Interrogation rules for Army held up

Manual is delayed amid dispute over torture


WASHINGTON -- The Pentagon is delaying the planned release this week of the Army's new interrogation manual, which calls for humane treatment of prisoners and specifically prohibits the kind of harsh tactics that came to light in the Abu Ghraib scandal, officials said yesterday.

Two defense officials said that White House aides believe the manual, which was scheduled to be released tomorrow, is too vague about the precise interrogation methods that may be used.

The manual, largely completed last spring, is designed to replace the current version, now 13 years old.

The new instructions specifically bar such tactics as sleep deprivation, stripping prisoners and the use of dogs. It insists on humane treatment in accordance with the Geneva Conventions and with treaties on humane treatment.

Its release was to be accompanied by a classified circular, which would outline types of interrogation procedures that are allowed.

The White House contends that the concept of humane treatment must be "more definable," said the Pentagon officials, who spoke on condition of anonymity.

Led by Vice President Dick Cheney, the White House has been locked for weeks in a fierce struggle with Congress and the Pentagon over whether more harsh interrogation techniques can be used. The administration is trying to prevent passage of a measure by Republican Sen. John McCain of Arizona that would outlaw abuse of any terror suspect held in U.S. custody.

Release of the Army's new manual, which had been scheduled for tomorrow at a Pentagon event featuring a number of Army and Defense Department officials, might have been used by McCain and his allies as fresh ammunition against Cheney and the administration in the debate over treatment of prisoners.

Instead, the staffs of senior U.S. military commanders around the world have been ordered to review the manual, and the delay in its release is "open-ended," said one official.

"The White House is buying more time," said one Pentagon official of the delay.

Katherine L. Starr, a White House spokeswoman, denied that the White House tried to delay the release. "There's no basic truth to the story," she said.

McCain's legislation would make the Army manual the standard interrogation blueprint for the U.S. government and would bar all U.S. government agencies from "cruel, inhuman or degrading treatment" of prisoners. The McCain amendment passed the Senate overwhemingly and is being considered by a House-Senate conference committee.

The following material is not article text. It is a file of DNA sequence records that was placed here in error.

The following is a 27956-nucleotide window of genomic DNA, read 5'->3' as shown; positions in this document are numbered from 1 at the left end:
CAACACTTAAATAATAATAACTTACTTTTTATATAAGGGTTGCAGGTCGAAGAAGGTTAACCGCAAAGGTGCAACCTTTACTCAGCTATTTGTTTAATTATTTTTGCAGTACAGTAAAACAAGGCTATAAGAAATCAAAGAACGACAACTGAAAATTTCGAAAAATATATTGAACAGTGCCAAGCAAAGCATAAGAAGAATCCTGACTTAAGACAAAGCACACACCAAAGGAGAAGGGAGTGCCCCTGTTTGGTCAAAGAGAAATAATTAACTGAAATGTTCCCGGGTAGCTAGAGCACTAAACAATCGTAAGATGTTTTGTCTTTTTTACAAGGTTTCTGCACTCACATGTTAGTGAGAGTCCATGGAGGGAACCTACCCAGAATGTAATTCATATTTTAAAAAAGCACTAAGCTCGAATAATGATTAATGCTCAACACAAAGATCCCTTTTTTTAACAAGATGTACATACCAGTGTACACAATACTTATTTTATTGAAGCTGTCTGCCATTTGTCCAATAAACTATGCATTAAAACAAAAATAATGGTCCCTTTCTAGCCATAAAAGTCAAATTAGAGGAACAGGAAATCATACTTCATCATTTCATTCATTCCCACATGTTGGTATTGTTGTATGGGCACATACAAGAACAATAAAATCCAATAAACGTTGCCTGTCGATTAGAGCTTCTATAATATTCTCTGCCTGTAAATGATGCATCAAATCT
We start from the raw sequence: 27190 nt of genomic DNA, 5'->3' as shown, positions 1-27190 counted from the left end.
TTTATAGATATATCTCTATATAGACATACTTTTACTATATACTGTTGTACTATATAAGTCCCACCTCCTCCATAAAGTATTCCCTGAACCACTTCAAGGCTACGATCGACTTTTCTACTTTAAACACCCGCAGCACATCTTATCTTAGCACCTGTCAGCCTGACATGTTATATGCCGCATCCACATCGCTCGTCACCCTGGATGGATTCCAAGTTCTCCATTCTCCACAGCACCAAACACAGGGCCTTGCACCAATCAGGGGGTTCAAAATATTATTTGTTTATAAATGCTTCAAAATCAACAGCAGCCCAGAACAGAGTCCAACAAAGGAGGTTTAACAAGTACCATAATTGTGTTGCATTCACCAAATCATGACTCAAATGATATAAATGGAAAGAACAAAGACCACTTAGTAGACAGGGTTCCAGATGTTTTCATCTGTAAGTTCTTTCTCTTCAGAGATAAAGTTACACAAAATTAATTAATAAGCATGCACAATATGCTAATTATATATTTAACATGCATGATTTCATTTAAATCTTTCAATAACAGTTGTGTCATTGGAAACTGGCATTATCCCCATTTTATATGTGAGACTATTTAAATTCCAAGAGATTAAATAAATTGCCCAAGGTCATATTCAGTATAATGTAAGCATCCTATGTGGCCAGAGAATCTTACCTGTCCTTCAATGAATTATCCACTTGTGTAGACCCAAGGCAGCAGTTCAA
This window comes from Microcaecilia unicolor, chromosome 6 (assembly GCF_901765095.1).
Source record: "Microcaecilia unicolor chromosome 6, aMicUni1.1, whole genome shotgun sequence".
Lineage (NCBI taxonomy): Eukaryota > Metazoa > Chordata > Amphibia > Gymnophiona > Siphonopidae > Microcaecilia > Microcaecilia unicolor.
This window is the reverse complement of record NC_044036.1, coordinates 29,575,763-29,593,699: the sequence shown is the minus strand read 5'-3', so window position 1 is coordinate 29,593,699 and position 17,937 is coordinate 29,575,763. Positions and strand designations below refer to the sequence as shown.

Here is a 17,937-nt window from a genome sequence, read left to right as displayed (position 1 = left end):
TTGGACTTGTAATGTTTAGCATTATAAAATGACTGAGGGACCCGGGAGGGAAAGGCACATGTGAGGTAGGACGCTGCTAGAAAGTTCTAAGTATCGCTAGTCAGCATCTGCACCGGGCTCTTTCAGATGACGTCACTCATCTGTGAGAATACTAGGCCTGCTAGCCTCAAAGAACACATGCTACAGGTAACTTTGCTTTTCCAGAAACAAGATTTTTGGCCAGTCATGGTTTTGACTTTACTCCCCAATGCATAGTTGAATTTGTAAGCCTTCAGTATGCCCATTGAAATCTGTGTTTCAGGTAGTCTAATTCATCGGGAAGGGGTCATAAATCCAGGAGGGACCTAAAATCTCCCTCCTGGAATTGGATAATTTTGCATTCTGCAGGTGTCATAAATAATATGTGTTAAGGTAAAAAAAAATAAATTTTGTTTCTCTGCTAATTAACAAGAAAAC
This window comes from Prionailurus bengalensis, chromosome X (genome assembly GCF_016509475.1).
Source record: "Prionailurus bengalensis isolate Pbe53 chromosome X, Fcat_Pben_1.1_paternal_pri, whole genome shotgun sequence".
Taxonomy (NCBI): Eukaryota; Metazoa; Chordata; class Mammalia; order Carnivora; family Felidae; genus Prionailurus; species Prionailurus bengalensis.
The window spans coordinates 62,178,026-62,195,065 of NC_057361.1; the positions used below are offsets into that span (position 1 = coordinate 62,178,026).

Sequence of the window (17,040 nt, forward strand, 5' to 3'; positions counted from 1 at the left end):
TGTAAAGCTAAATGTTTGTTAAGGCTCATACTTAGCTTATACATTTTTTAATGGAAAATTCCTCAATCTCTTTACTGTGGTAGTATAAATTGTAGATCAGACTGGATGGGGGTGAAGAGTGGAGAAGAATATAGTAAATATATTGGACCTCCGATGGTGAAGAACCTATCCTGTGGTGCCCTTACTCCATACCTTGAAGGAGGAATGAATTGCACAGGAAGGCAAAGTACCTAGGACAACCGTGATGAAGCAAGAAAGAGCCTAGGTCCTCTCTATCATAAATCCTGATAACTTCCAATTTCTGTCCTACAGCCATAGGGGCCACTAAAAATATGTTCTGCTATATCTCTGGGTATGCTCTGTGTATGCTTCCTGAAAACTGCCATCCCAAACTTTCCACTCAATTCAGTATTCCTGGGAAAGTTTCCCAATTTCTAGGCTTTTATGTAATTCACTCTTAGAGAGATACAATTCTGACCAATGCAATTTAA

Cheney wants to give the Central Intelligence Agency more "flexibility" and exempt it from the provisions of McCain's measure, said congressional aides, adding that Cheney has had several private meetings with McCain.

"The Army's been ready" to release the manual, said another defense official, adding that the language in the Army manual's classified circular has become a potential sticking point.

The White House wants "more flexibility," the official said.

Pentagon spokesman Bryan Whitman said he was not aware of any White House concern about the timing of the release of the manual.

"I wouldn't characterize it as a holdup," he said. "The combatant commanders are being asked for some input on it."

Whitman said the decision to postpone release of the manual was made by "the people who were working on it" within the Pentagon. He added that Defense Secretary Donald H. Rumsfeld was not involved in the decision, and he declined to predict when the manual would be released.

"My hope would be it would follow fairly quickly," he said.

Last week, the Pentagon approved a new policy directive governing interrogations as part of a broader effort to tighten controls over terror suspects, a step that was expected to pave the way for the release of the Army manual.

The eight-page directive, signed by acting Deputy Defense Secretary Gordon England, assigns responsibilities for interrogation activities to senior Pentagon civilians and commanders and establishes requirements for reporting violations of the policy. It also requires the CIA to follow Pentagon guidelines when questioning military prisoners.

The New York Times has reported that a second and broader directive, which would outline all aspects of prisoner detentions, is being held up because there is a continuing debate within the Bush administration about whether it should include language from the Geneva Conventions barring the use of "cruel," "humiliating" and degrading treatment.

That directive is separate from the new Army interrogation manual, which Thomas A. Gandy, director of counterintelligence and human intelligence for the Army, outlined earlier this year in an interview with The Sun.

Since then, neither the Army nor the Pentagon has allowed Gandy to be interviewed.

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